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intercom on product title banner with des traynor and paul adams

Introducing Intercom on Product, our brand new podcast series

Co-founder & Chief Strategy Officer, Intercom

Des Traynor

@destraynor

We’re excited to announce the launch of our latest series, focusing on all things product.

On this podcast, I’m going to be getting behind the mic regularly with Paul Adams, our SVP of Product, to share our latest thoughts on how to build a great product. Over the time we have worked together, Paul and I have had countless conversations about things like how to run a product org at scale, how to balance customer feedback on your product roadmap, how to spread a product-first mentality throughout a company, how to maintain design excellence in a fast growing R&D team, and so much more.

“If you’re a designer, product manager, engineer, researcher or anything in between, we think you’ll find these conversations really valuable”

In this series, we’re going to begin sharing some of these discussions with you on a regular basis, covering everything from industry trends, what’s hot right now, all the way through to things like how we’re embracing the rise of automation. So if you’re a designer, product manager, engineer, researcher or anything in between, we think you’ll find these conversations really valuable.

You can listen to our full conversation above, or read a quick summary of our conversation below.

If you enjoy the conversation and don’t want to miss the rest of the series, you can subscribe on iTunes or Google Podcasts, stream on  Spotify or Stitcher, or you can grab the RSS feed in your player of choice.

Why a “quality bar” is actually a “quality zone”

Every business has a challenge in front of them – to create the best product they’re capable of making. As part of this process, product managers, designers and engineers inevitably must ask themselves: Does the work meet our standards? Is it good enough to ship?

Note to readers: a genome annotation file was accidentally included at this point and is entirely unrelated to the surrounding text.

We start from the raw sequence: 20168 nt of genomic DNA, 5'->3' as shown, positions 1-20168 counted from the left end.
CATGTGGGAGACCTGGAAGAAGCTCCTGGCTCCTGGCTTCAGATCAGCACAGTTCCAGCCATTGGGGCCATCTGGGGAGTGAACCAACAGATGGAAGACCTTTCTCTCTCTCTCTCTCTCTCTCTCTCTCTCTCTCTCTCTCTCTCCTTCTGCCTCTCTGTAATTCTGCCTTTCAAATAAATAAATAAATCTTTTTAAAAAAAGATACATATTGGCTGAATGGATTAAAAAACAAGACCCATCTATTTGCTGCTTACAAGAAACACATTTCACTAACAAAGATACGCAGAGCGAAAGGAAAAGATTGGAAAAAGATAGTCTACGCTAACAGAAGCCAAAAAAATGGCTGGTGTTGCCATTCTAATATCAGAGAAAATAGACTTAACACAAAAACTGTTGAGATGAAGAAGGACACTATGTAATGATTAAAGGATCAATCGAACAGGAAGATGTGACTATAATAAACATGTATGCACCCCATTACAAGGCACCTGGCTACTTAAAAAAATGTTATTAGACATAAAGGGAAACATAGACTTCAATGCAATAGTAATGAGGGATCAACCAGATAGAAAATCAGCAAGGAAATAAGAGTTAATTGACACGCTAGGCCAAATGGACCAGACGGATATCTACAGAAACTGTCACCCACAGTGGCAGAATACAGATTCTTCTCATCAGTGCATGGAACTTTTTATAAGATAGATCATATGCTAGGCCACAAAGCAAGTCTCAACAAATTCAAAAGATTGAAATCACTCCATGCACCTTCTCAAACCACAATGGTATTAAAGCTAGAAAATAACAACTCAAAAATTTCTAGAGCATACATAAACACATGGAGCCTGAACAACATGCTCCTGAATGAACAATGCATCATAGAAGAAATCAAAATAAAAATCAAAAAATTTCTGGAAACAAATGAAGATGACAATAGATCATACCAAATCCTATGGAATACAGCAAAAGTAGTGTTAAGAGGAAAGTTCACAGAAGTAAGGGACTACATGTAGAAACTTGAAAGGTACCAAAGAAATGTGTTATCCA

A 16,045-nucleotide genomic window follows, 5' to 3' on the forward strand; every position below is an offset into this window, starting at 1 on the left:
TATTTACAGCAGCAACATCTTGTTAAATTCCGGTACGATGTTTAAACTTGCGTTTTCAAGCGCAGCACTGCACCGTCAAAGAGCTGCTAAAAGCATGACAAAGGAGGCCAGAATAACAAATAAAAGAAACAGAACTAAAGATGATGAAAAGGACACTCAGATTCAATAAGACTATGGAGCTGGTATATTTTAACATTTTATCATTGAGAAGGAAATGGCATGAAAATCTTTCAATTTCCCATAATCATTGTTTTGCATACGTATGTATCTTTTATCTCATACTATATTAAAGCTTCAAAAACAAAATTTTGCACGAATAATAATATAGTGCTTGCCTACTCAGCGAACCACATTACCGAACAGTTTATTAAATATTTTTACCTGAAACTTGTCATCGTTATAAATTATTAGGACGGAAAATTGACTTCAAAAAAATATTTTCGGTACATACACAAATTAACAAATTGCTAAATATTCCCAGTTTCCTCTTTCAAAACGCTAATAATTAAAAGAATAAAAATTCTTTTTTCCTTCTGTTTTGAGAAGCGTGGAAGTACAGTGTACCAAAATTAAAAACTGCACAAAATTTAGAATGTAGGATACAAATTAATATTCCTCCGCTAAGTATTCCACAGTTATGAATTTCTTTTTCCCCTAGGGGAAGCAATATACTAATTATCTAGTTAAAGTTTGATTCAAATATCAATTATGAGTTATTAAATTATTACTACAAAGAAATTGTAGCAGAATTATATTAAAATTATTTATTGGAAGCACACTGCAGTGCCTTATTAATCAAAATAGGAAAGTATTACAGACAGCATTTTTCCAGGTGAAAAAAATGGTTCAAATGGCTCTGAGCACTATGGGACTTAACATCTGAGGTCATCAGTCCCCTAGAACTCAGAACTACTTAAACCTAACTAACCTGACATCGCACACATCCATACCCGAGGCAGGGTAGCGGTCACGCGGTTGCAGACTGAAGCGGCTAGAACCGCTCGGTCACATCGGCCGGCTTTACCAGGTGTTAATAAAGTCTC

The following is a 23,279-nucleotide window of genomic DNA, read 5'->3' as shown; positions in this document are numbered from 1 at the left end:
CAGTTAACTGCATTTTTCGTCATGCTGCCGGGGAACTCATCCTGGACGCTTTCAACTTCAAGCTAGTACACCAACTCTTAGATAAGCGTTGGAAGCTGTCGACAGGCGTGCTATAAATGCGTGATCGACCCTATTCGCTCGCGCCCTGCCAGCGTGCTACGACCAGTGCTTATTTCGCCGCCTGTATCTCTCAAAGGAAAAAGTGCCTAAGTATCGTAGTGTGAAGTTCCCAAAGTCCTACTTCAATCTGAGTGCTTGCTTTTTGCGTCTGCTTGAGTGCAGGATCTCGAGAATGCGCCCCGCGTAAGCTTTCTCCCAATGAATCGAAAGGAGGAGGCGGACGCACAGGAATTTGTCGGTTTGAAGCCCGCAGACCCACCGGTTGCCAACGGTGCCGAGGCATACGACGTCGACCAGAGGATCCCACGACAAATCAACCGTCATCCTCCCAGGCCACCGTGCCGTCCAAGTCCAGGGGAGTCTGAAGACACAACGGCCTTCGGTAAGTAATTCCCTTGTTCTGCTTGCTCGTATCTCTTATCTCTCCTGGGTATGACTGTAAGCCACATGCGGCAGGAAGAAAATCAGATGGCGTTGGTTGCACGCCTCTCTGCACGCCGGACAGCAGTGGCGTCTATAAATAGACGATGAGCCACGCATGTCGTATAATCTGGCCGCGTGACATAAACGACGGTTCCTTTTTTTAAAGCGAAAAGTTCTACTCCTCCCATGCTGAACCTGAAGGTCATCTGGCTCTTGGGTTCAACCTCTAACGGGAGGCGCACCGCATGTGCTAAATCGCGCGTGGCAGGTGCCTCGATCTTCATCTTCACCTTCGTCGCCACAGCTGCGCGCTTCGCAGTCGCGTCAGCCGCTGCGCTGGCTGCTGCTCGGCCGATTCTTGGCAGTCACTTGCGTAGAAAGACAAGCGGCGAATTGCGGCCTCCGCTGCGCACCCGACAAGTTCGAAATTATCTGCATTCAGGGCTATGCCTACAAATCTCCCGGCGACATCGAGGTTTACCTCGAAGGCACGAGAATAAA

“We operate within a ‘zone’ which acknowledges that there’s a scale of acceptability in product quality”

At Intercom, we’ve begun to reject the notion of a quality “bar” (which implies a single line between acceptable and unacceptable). Instead, we operate within a “zone,” which acknowledges that there’s a scale of acceptability in product quality, depending on the circumstances. That allows us to be smarter about where we’re committing our effort.

Pattern libraries set your standards

One way to mitigate the tension between high standards and limited bandwidth is to create a pattern library for product designs. This allows a minimum viable standard at scale – which can then be even further improved upon depending on the importance of the feature.

Don’t mistake output for outcome

Many companies mistake output for outcome. It’s natural for the day you ship to be a celebratory one. Your team’s hard work has finally come to fruition, and there’s elation and relief at getting the project over the line.

But in reality, launch day tells you very little about whether the product or feature is a success. That only becomes clear over time.

Have a conversation with the market

In order to get clarity around that success, you often have to look beyond two-dimensional metrics and work harder to understand to your customers. Through qualitative (not quantitative) feedback, they’ll reveal what’s truly valuable to them.

“A product is effectively a conversation with the market, and your launch is like your opening gambit”

As Marc Andreessen put it recently, a product is effectively a conversation with the market, and your launch is like your opening gambit. The conversation only gets going after the market replies, and that’s when it comes down to whether you’re a good conversationalist.

Humility is key to improving your product

In this paradigm of being a good listener and conversationalist, it’s essential to maintain humility.

Ego is one of the biggest threats to improving a product, so your company must create a safe space for anyone at any level of the organization to raise their hand and say, “We got that wrong; we’re going to try again.”